Throughout the semester, the class has read about the rhetorical qualities of maps, photographs, and remixes. At semester and project’s end, I find the best way to explain my rhetorical approach on the remix is to go back to the beginning to one of the first texts the class read—This Means This, This Means That: A User’s Guide to Semiotics by Sean Hall.
This remix assignment has been more than a little confusing for me from the beginning. These ideas of extra non-literal, remotely associative, vaguely metaphorical, and non-linear narratives were completely different from the way I usually operated. I am a sequential nut, and this remix took me so far out of my comfort zone as to feel like an ignorant child. Perhaps that is why I find Hall’s book the perfect way to explain my rhetorical decisions; Hall purposely made This Means This, This Means That as clear and easily understood as possible, and three of the ideas I read about in this book figure prominently in the rhetoric of my remix.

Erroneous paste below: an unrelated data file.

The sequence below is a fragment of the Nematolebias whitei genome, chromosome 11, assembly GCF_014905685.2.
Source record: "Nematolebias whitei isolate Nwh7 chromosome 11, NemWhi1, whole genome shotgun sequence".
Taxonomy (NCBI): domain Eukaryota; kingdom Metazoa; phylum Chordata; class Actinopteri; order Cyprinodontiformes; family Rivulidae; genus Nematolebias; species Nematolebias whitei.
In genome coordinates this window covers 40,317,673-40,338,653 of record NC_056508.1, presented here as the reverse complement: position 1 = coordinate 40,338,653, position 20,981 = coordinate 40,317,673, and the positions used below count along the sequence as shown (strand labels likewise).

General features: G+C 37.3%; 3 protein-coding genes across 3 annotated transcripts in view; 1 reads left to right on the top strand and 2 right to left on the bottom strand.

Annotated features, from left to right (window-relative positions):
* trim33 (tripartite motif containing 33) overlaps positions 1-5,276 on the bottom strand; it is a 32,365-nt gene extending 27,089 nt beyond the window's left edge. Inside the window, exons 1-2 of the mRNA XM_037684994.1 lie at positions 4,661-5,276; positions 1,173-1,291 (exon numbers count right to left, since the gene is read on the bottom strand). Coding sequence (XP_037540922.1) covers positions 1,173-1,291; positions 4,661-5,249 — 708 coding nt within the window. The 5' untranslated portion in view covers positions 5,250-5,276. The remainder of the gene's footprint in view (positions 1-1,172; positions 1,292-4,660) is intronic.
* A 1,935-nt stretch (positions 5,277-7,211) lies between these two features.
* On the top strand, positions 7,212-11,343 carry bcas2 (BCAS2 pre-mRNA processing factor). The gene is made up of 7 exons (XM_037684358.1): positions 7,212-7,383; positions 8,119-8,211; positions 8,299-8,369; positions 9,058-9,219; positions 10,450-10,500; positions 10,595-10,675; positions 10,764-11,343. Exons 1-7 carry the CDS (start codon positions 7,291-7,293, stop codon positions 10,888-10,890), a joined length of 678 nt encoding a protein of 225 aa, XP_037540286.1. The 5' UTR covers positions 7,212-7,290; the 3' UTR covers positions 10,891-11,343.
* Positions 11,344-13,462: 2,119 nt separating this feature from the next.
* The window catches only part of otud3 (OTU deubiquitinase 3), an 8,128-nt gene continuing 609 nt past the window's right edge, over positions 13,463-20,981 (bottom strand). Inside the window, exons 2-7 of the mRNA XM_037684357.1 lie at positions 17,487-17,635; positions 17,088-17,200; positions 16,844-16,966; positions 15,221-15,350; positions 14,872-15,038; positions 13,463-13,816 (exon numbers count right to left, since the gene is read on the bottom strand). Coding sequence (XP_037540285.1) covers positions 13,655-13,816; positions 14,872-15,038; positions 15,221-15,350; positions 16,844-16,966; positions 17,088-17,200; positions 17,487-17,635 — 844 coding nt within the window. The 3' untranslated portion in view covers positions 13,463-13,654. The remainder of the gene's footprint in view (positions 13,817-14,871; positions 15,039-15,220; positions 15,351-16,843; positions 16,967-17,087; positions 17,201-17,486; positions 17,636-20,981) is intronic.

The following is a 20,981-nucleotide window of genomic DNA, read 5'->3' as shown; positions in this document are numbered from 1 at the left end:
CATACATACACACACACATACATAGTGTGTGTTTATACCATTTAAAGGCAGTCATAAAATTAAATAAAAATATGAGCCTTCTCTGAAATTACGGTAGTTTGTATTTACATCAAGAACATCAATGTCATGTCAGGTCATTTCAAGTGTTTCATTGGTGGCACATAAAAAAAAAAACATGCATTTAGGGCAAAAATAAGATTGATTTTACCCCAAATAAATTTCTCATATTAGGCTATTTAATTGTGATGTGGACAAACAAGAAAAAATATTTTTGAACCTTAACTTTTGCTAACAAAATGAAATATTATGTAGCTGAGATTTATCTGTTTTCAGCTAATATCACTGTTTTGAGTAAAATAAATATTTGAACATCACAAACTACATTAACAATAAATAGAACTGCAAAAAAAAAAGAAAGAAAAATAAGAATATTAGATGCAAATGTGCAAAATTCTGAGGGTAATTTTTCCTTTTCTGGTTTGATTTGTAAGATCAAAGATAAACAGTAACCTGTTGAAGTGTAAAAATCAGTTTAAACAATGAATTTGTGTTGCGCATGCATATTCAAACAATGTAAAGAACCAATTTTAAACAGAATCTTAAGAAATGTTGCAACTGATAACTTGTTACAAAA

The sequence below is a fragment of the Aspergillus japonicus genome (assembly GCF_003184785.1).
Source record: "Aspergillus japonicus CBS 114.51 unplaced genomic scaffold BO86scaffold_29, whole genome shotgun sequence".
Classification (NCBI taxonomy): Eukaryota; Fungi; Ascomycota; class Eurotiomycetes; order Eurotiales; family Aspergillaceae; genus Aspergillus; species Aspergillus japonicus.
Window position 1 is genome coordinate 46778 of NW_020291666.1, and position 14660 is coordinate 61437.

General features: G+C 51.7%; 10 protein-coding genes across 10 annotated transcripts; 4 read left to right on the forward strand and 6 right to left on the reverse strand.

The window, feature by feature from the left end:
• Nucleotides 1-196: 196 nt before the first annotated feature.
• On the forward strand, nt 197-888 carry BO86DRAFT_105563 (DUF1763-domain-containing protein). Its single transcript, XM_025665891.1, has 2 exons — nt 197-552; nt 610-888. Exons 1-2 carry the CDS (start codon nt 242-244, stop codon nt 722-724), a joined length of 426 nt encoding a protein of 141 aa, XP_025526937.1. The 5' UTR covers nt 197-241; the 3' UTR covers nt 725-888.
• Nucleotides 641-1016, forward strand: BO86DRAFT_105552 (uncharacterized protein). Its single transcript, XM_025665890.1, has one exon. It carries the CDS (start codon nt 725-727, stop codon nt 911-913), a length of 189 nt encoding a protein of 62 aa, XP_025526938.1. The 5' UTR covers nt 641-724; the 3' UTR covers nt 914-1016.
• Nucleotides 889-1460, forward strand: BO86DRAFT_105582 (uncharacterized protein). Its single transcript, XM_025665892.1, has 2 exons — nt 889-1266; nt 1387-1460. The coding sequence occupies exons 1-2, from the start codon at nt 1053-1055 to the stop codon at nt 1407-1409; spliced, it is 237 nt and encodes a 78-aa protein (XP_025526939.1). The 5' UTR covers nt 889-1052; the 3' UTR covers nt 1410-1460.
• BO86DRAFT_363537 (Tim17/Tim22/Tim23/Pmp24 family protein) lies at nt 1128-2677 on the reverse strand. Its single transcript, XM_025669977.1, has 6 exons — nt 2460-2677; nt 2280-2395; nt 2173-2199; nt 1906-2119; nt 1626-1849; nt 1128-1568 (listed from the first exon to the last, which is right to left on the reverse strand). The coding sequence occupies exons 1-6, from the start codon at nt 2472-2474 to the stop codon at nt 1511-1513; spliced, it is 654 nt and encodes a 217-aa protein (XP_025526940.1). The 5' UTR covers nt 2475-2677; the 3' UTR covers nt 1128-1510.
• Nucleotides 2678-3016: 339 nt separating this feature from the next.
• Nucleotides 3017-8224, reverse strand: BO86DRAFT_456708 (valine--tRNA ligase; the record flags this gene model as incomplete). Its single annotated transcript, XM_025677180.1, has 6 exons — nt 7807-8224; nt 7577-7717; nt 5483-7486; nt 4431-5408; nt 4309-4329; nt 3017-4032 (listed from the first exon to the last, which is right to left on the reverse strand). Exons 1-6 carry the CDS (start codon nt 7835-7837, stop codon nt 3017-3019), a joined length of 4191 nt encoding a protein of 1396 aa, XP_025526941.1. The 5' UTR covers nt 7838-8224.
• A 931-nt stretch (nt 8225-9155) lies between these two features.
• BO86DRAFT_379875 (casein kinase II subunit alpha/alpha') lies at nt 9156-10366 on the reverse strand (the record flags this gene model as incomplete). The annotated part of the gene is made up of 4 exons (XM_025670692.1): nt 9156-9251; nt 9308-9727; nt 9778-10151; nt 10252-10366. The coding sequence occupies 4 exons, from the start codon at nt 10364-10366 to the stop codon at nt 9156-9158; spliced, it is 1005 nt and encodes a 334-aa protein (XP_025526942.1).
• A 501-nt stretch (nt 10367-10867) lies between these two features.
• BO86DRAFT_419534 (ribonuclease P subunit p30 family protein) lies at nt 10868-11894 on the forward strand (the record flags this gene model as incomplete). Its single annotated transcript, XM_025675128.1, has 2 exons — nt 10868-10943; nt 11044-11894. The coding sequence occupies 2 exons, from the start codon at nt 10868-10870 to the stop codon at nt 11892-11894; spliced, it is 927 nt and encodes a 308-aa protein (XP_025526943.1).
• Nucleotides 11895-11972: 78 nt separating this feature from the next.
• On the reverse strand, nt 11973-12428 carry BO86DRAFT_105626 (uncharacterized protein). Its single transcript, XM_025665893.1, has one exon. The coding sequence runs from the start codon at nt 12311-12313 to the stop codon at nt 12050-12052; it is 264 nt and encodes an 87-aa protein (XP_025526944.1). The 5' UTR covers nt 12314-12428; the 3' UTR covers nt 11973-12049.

First, the idea of representation is a major component in “The Truth about Educators: A Remix.” While some clips are very literal representations of teachers and professors—usually actors playing educator roles—others are “literal” in another sense. Hall’s book shows a representative picture of boa constrictor digesting an elephant and explains that while this seems perfectly logical to a kid, adults need to have things explained to them; adults see an oddly shaped hat, but a snake digesting a large mammal? In a way, I think this remix has been a rhetorical exercise in training myself to see representative images as a child would, to make connections without clear “logical” reason. For example, why does this video have so much meat? It could be the metaphorical treatment of students as dead meat, or it could be this idea of pig or cow carcasses looking like children or pre-packaged meat looking like mushy brains. Yay for mushy brains! It feels kind of good to be a kid again.